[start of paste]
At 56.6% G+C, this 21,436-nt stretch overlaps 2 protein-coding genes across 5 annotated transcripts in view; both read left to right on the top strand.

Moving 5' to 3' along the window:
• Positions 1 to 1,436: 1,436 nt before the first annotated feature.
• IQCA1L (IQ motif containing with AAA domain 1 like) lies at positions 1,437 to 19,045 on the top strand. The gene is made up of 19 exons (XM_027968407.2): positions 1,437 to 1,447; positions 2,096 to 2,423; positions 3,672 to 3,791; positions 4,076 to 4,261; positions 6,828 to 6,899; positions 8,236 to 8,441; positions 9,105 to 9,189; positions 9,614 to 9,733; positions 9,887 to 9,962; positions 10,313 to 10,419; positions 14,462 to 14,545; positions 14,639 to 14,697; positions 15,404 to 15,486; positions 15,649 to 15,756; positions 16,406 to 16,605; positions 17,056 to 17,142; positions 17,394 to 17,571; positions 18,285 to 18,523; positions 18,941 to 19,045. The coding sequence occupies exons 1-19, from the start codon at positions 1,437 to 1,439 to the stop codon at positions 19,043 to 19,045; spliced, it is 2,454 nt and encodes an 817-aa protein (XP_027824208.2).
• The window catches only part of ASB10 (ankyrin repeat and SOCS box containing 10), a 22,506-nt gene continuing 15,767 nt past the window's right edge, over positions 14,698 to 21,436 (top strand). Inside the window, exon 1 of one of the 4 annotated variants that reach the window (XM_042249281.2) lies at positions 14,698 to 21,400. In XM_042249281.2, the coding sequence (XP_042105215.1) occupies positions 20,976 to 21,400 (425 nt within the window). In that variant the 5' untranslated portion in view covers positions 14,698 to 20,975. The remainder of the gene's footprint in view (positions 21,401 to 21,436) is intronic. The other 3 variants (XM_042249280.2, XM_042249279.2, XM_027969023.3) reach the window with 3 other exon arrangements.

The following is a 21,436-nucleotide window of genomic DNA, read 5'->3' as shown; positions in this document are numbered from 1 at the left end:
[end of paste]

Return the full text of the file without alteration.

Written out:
At 56.6% G+C, this 21,436-nt stretch overlaps 2 protein-coding genes across 5 annotated transcripts in view; both read left to right on the top strand.

Moving 5' to 3' along the window:
• Positions 1 to 1,436: 1,436 nt before the first annotated feature.
• IQCA1L (IQ motif containing with AAA domain 1 like) lies at positions 1,437 to 19,045 on the top strand. The gene is made up of 19 exons (XM_027968407.2): positions 1,437 to 1,447; positions 2,096 to 2,423; positions 3,672 to 3,791; positions 4,076 to 4,261; positions 6,828 to 6,899; positions 8,236 to 8,441; positions 9,105 to 9,189; positions 9,614 to 9,733; positions 9,887 to 9,962; positions 10,313 to 10,419; positions 14,462 to 14,545; positions 14,639 to 14,697; positions 15,404 to 15,486; positions 15,649 to 15,756; positions 16,406 to 16,605; positions 17,056 to 17,142; positions 17,394 to 17,571; positions 18,285 to 18,523; positions 18,941 to 19,045. The coding sequence occupies exons 1-19, from the start codon at positions 1,437 to 1,439 to the stop codon at positions 19,043 to 19,045; spliced, it is 2,454 nt and encodes an 817-aa protein (XP_027824208.2).
• The window catches only part of ASB10 (ankyrin repeat and SOCS box containing 10), a 22,506-nt gene continuing 15,767 nt past the window's right edge, over positions 14,698 to 21,436 (top strand). Inside the window, exon 1 of one of the 4 annotated variants that reach the window (XM_042249281.2) lies at positions 14,698 to 21,400. In XM_042249281.2, the coding sequence (XP_042105215.1) occupies positions 20,976 to 21,400 (425 nt within the window). In that variant the 5' untranslated portion in view covers positions 14,698 to 20,975. The remainder of the gene's footprint in view (positions 21,401 to 21,436) is intronic. The other 3 variants (XM_042249280.2, XM_042249279.2, XM_027969023.3) reach the window with 3 other exon arrangements.

The following is a 21,436-nucleotide window of genomic DNA, read 5'->3' as shown; positions in this document are numbered from 1 at the left end: